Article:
posted on Jan, 2 2017 @ 05:06 PM
link   
a reply to: TheFaceOfTheEarth
Ejected?
Like I said, any object wandering around inside the capsule will, when encountering an open hatch, leave.

As pointed out by another, expecting things to behave the same way on orbit as they do on the surface is a fallacy.


edit on 1/2/2017 by Phage because: (no reason given)



posted on Jan, 2 2017 @ 05:09 PM
link   
a reply to: Phage

So these pieces were already moving at that velocity in the capsule? Bouncing off walls till they found an opening?




As pointed out by another, expecting things to behave the same way on orbit as they do on the surface is a fallacy.


I don't see how I was arguing from an Earth based situation.
edit on 1/2/2017 by TheFaceOfTheEarth because: (no reason given)



posted on Jan, 2 2017 @ 05:18 PM
link   
a reply to: TheFaceOfTheEarth
Why not?



posted on Jan, 2 2017 @ 05:26 PM
link   
a reply to: Phage

Because BS.

What gave these pieces of stuff their initial acceleration?



posted on Jan, 2 2017 @ 05:38 PM
link   
a reply to: TheFaceOfTheEarth
Orbital maneuvers. Depressurization. Taikonauts moving around in the capsule. Taikonaut leaving the capsule.

You really think they didn't walk in space?

edit on 1/2/2017 by Phage because: (no reason given)



posted on Jan, 2 2017 @ 05:50 PM
link   
a reply to: Phage




Depressurization.


This should've sucked everything right out.




Taikonauts moving around in the capsule. Taikonaut leaving the capsule.


Sure, they can't even make movements fast enough to give a piece of stuff that velocity, and why do the pieces seem to accelerate as they move away?




You really think they didn't walk in space?


I don't believe in those fairytales Phage.



posted on Jan, 2 2017 @ 05:51 PM
link   
a reply to: Phage




Orbital maneuvers.


Swamp gas.


What kind of orbital maneuvers would that be? Firing boosters while one guy is hangin out of the hatch?
edit on 1/2/2017 by TheFaceOfTheEarth because: (no reason given)



posted on Jan, 2 2017 @ 05:51 PM
link   

originally posted by: TheFaceOfTheEarth
I don't believe in those fairytales Phage.


So you are saying that no country has ever accomplished a space walk?



posted on Jan, 2 2017 @ 06:07 PM
link   
a reply to: TheFaceOfTheEarth


This should've sucked everything right out.
According to your vast experience in such matters. Tell me, how was depressurization accomplished? Do you think they just opened the hatch?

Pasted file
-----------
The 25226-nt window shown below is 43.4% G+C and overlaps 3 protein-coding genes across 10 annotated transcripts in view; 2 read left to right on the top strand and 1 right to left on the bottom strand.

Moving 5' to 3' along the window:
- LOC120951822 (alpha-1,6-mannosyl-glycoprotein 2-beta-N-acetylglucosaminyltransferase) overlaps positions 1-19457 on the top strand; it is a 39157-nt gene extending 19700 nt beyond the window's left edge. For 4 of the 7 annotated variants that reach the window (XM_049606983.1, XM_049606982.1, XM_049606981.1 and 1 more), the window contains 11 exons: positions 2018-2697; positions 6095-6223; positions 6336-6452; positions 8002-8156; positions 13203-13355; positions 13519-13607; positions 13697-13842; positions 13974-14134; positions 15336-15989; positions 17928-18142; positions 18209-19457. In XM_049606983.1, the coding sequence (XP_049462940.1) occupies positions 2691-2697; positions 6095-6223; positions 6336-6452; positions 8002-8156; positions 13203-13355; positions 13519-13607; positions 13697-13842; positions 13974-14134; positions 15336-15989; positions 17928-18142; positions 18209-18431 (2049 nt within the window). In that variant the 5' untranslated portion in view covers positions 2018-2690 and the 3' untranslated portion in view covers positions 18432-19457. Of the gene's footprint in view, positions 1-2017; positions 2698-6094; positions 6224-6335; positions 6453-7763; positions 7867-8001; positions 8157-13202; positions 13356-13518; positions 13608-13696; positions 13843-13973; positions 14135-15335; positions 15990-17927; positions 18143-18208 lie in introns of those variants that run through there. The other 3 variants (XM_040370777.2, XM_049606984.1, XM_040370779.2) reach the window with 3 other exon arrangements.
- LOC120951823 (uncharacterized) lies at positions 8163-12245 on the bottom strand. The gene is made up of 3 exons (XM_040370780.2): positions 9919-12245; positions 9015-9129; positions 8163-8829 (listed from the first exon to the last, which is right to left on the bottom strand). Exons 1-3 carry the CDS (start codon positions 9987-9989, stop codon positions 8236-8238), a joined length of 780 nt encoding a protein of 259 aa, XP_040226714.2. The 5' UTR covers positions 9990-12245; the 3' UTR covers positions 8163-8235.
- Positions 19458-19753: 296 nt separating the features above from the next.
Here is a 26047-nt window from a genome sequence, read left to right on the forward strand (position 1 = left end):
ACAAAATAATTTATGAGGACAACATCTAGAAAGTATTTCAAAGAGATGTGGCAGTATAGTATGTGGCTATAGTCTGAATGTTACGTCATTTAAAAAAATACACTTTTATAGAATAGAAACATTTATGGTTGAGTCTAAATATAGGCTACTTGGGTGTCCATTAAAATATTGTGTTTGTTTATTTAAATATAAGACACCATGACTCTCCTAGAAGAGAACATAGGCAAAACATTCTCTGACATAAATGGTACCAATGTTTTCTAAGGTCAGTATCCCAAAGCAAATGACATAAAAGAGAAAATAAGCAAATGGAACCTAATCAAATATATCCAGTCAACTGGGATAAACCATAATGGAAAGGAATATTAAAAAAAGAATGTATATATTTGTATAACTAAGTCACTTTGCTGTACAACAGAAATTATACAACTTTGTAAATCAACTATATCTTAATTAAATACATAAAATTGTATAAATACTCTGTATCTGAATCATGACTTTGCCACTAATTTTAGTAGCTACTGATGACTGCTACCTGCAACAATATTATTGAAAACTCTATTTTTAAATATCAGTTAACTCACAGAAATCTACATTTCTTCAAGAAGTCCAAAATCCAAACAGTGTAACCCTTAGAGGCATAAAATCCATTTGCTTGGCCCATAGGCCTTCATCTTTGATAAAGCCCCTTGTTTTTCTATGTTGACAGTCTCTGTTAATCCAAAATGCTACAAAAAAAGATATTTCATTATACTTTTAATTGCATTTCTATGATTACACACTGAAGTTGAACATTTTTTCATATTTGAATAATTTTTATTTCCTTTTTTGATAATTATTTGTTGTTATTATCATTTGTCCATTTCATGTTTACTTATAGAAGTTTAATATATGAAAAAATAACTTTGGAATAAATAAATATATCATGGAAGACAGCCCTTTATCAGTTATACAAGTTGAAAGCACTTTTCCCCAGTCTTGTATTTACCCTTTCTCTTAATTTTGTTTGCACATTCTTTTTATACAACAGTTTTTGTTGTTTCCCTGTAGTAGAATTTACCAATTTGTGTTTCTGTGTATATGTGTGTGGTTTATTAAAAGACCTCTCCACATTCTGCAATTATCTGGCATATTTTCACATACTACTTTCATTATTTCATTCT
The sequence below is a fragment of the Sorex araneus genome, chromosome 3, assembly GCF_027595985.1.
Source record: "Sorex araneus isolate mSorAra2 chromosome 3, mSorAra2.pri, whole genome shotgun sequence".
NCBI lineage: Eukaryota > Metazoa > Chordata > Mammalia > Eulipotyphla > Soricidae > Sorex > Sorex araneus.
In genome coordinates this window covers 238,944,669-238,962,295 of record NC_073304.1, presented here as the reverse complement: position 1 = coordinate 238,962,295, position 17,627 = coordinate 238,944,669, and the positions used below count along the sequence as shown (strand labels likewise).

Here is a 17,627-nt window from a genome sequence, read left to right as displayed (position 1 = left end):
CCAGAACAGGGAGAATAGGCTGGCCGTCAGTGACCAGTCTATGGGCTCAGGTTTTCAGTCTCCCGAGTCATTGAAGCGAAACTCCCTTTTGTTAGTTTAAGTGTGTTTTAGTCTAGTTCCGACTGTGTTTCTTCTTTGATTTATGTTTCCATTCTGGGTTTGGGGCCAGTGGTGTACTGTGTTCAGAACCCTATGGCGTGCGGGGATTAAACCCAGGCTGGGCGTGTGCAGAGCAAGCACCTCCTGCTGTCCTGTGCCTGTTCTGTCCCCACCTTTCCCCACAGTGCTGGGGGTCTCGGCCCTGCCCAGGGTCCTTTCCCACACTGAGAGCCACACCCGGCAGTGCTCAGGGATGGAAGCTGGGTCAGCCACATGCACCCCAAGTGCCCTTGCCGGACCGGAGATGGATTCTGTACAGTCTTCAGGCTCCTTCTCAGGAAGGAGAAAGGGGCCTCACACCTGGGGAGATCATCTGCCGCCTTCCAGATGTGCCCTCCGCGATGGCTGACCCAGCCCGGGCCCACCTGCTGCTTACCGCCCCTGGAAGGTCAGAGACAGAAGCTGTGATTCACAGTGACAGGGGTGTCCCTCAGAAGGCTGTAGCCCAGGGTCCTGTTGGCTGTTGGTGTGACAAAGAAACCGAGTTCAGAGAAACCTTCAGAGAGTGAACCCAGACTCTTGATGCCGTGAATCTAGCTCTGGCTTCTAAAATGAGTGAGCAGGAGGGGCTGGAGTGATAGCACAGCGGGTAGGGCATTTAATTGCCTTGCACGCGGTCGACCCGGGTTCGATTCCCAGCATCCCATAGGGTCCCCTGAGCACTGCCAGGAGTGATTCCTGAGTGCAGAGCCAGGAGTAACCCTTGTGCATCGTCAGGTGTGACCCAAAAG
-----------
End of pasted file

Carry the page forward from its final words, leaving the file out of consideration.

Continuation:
Sure, they can't even make movements fast enough to give a piece of stuff that velocity, and why do the pieces seem to accelerate as they move away?
What velocity, a couple of feet per second? Maybe?

As I mentioned previously, without knowing the actual vector of the object, determining "acceleration" from the video is not really possible.


I don't believe in those fairytales Phage.
Huh. Do you believe in space travel at all?


What kind of orbital maneuvers would that be?
The maneuvers to place the capsule in its desired orbit. They don't use boosters for that, they use smaller devices. In US space craft it's called the OMS (orbital manuevering system). You asked would could have set the stuff in motion in the capsule.



edit on 1/2/2017 by Phage because: (no reason given)



posted on Jan, 2 2017 @ 06:30 PM
link   
a reply to: Phage




According to your vast experience in such matters. Tell me, how was depressurization accomplished? Do you think they just opened the hatch?


No I don't, that's why depressurisation is a bad argument.




What velocity, a couple of feet per second? Maybe?


They travel faster than an astronaut can move his arm in that suit, throwing it. Since they didn't throw it, you are saying a slight body movement made these pieces eject out?




Huh. Do you believe in space travel at all?


Not in the stuff they show and tell us anyway.




The maneuvers to place the capsule in its desired orbit. They don't use boosters for that, they use smaller devices. In US space craft it's called the OMS (orbital manuevering system). You asked would could have set the stuff in motion in the capsule.


So this is a given? When orbital maneuvers are made everyhting that is not bolted down flies through the spacecraft. I imagine they didn't do that during that spacewalk but at least some time before that. So all this time these pieces of stuff had been bouncing through the capsule constantly hitting walls until a large part of them actually happen to encounter the opening, and fly out at the same angle.






edit on 1/2/2017 by TheFaceOfTheEarth because: (no reason given)



new topics

top topics



 
6
<< 1    3 >>

log in

join